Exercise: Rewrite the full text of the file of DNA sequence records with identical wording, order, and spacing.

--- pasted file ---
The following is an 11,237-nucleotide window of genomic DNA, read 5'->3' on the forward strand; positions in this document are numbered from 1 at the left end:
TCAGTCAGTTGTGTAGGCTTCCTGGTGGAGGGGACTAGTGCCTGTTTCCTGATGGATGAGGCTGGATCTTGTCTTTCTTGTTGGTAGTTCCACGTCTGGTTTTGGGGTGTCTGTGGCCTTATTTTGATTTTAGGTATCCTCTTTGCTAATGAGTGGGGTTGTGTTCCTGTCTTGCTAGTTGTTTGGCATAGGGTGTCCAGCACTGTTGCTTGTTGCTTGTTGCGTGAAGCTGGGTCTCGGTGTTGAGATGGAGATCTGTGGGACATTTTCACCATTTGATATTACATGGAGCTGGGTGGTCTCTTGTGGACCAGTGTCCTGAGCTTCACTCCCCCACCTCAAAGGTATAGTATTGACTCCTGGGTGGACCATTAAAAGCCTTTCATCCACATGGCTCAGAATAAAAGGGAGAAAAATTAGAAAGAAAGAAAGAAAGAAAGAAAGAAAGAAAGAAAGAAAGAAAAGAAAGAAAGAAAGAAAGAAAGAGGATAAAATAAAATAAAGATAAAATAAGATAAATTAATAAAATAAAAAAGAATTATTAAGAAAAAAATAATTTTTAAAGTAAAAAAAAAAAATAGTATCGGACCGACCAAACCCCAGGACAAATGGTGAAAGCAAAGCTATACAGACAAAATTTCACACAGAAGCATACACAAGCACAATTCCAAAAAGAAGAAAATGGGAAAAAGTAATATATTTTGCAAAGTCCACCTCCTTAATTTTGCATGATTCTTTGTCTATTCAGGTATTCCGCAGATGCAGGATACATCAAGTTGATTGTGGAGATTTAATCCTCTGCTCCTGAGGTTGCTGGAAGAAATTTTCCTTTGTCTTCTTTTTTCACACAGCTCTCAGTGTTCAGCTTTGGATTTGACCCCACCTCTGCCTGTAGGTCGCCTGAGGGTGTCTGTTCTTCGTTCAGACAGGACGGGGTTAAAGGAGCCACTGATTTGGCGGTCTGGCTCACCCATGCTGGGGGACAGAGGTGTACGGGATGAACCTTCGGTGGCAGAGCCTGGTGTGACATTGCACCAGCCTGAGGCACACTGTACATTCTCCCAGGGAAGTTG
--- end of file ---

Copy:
The following is an 11,237-nucleotide window of genomic DNA, read 5'->3' on the forward strand; positions in this document are numbered from 1 at the left end:
TCAGTCAGTTGTGTAGGCTTCCTGGTGGAGGGGACTAGTGCCTGTTTCCTGATGGATGAGGCTGGATCTTGTCTTTCTTGTTGGTAGTTCCACGTCTGGTTTTGGGGTGTCTGTGGCCTTATTTTGATTTTAGGTATCCTCTTTGCTAATGAGTGGGGTTGTGTTCCTGTCTTGCTAGTTGTTTGGCATAGGGTGTCCAGCACTGTTGCTTGTTGCTTGTTGCGTGAAGCTGGGTCTCGGTGTTGAGATGGAGATCTGTGGGACATTTTCACCATTTGATATTACATGGAGCTGGGTGGTCTCTTGTGGACCAGTGTCCTGAGCTTCACTCCCCCACCTCAAAGGTATAGTATTGACTCCTGGGTGGACCATTAAAAGCCTTTCATCCACATGGCTCAGAATAAAAGGGAGAAAAATTAGAAAGAAAGAAAGAAAGAAAGAAAGAAAGAAAGAAAGAAAGAAAAGAAAGAAAGAAAGAAAGAAAGAGGATAAAATAAAATAAAGATAAAATAAGATAAATTAATAAAATAAAAAAGAATTATTAAGAAAAAAATAATTTTTAAAGTAAAAAAAAAAAATAGTATCGGACCGACCAAACCCCAGGACAAATGGTGAAAGCAAAGCTATACAGACAAAATTTCACACAGAAGCATACACAAGCACAATTCCAAAAAGAAGAAAATGGGAAAAAGTAATATATTTTGCAAAGTCCACCTCCTTAATTTTGCATGATTCTTTGTCTATTCAGGTATTCCGCAGATGCAGGATACATCAAGTTGATTGTGGAGATTTAATCCTCTGCTCCTGAGGTTGCTGGAAGAAATTTTCCTTTGTCTTCTTTTTTCACACAGCTCTCAGTGTTCAGCTTTGGATTTGACCCCACCTCTGCCTGTAGGTCGCCTGAGGGTGTCTGTTCTTCGTTCAGACAGGACGGGGTTAAAGGAGCCACTGATTTGGCGGTCTGGCTCACCCATGCTGGGGGACAGAGGTGTACGGGATGAACCTTCGGTGGCAGAGCCTGGTGTGACATTGCACCAGCCTGAGGCACACTGTACATTCTCCCAGGGAAGTTG